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Kids' online privacy rules take effect: What's at stake

Kids' online privacy rules get tougher today. But parents should still be aware of the ways corporate marketing efforts can target kids with everything from alcohol, tobacco, and violent video games to the more insidious micropayments that will sap your bank account.

By Correspondent / July 3, 2013

Kids' online privacy gets a tougher today as new federal regulations take effect. Here, kids created video games at a coding camp at Emory University in Atlanta, in June 2013.

Jaime Henry-White/AP

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Tougher federal rules about how advertisers and marketers can track and target kids online take effect today, under an update of the 1998 Children's Online Privacy Protection Act, or COPPA. 

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Contributing blogger

James Norton got his professional start at the Monitor as an online news producer, before moving over to edit international news during the invasion and occupation of Iraq. Since leaving the Monitor in 2004, he has worked as a radio producer, author, and food blogger. 

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As data collection and analysis develops from a crude art into a finely honed science, the ability to put a product in front of the right young eyes at the right time has gotten increasingly acute, and the pressure for a revision increasingly intense.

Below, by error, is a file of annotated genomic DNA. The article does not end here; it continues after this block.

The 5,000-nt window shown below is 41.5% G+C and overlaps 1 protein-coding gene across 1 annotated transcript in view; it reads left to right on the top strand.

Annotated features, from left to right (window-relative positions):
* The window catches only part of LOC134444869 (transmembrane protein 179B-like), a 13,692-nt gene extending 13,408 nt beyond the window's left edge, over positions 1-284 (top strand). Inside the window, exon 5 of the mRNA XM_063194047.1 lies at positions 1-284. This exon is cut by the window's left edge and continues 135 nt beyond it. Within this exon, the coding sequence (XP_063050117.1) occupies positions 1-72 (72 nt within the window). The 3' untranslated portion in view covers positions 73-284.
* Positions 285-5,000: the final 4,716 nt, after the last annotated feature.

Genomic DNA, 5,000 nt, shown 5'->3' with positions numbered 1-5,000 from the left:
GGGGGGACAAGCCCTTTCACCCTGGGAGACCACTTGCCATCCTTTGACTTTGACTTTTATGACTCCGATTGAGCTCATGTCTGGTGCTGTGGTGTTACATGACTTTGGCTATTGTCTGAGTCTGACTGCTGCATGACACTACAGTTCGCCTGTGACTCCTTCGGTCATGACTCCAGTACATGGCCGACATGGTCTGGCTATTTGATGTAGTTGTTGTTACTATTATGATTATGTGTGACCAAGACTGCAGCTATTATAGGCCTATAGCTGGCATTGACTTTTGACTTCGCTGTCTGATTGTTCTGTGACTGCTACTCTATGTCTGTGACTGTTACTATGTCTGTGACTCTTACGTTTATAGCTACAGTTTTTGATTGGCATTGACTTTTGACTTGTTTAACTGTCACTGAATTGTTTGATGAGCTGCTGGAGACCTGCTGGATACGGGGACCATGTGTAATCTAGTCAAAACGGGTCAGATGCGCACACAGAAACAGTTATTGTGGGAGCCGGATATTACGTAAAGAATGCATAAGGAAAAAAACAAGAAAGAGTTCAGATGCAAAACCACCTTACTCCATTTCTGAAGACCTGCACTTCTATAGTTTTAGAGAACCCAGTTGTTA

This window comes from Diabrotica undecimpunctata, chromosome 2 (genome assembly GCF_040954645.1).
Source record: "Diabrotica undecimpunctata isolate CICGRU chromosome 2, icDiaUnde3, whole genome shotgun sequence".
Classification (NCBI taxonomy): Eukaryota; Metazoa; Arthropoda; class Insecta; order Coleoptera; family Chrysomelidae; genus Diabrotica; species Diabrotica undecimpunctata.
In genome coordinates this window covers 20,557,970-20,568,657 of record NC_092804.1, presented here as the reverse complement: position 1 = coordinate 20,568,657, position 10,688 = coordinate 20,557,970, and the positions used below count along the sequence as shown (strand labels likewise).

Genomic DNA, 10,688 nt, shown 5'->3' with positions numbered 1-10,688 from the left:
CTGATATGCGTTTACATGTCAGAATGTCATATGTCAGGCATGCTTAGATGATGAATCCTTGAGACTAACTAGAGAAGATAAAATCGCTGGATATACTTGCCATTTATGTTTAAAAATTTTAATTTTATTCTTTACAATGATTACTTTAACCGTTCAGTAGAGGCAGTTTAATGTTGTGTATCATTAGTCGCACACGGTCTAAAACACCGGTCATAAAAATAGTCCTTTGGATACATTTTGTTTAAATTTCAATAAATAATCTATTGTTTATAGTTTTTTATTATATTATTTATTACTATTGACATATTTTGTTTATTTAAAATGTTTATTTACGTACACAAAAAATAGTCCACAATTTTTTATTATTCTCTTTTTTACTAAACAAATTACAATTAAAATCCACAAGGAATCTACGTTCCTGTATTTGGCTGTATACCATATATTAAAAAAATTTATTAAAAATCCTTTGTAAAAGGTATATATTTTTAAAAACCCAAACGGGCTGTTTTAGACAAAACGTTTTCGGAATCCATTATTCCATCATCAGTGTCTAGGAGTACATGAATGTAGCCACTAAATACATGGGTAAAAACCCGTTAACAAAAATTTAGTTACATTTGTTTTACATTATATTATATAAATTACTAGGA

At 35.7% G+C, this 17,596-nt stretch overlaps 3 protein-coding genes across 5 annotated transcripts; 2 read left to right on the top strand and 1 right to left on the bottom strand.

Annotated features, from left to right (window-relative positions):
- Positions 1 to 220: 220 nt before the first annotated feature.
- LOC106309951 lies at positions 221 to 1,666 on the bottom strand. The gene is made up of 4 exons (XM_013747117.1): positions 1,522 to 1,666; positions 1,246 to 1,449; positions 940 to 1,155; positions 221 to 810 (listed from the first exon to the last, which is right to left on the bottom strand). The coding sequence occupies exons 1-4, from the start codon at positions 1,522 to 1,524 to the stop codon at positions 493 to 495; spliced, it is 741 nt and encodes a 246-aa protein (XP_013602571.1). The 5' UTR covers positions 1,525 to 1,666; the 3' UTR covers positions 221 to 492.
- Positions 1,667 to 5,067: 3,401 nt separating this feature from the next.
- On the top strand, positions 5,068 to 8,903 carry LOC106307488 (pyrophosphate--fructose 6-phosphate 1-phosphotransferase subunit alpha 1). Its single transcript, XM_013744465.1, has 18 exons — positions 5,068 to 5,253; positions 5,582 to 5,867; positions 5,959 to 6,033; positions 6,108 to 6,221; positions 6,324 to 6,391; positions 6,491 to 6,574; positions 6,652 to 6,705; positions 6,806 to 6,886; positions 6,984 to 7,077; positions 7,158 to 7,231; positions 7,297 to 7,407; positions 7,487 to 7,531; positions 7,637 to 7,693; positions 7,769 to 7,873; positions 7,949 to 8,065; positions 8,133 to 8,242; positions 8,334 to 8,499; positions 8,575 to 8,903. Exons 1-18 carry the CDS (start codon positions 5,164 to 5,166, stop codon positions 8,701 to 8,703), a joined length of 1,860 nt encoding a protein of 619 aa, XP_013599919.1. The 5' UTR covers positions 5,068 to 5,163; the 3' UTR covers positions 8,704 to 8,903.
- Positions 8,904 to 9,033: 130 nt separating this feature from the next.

Particularly under the gun of the new regulations: "behavioral advertising" that tracks children based on browser history, geo-location campaigns that market based on where a child lives, and re-targeted ads that pursue children from site to site once they've engaged with the campaign. 

What precisely is at stake here? Actually, a great deal – the nature of corporate marketing is to work to the edge of the rules in order to sell the most aggressively and competitively to the advantage of shareholders, a design that results in all kinds of shenanigans when left unregulated. 

And when you peel back the wrapper of online and TV content and look at some of things that have been marketed to children over the years, it's both chilling and illuminating.

Junk Food: Out of context, there's nothing more sensible to pitch to kids than candy, cookies, and the latest Xtreme gaming flavor of Mountain Dew. In context, these campaigns become a seamless part of a tapestry of high fructose corn syrup-driven obesity that have made American kids among the fattest in the world. 

Parents can make a huge difference in this regard, but the trick is standing up to the marketing (and sugar-craving evolutionary biology) and laying down a hard but reasonable line about what flies and what doesn't. (When I was growing up, soda and sweet cereal were banned for 51 weeks a year - and then, while on our annual weeklong vacation in Wisconsin's Door County peninsula, they were permitted again. Somehow, this totally worked.)

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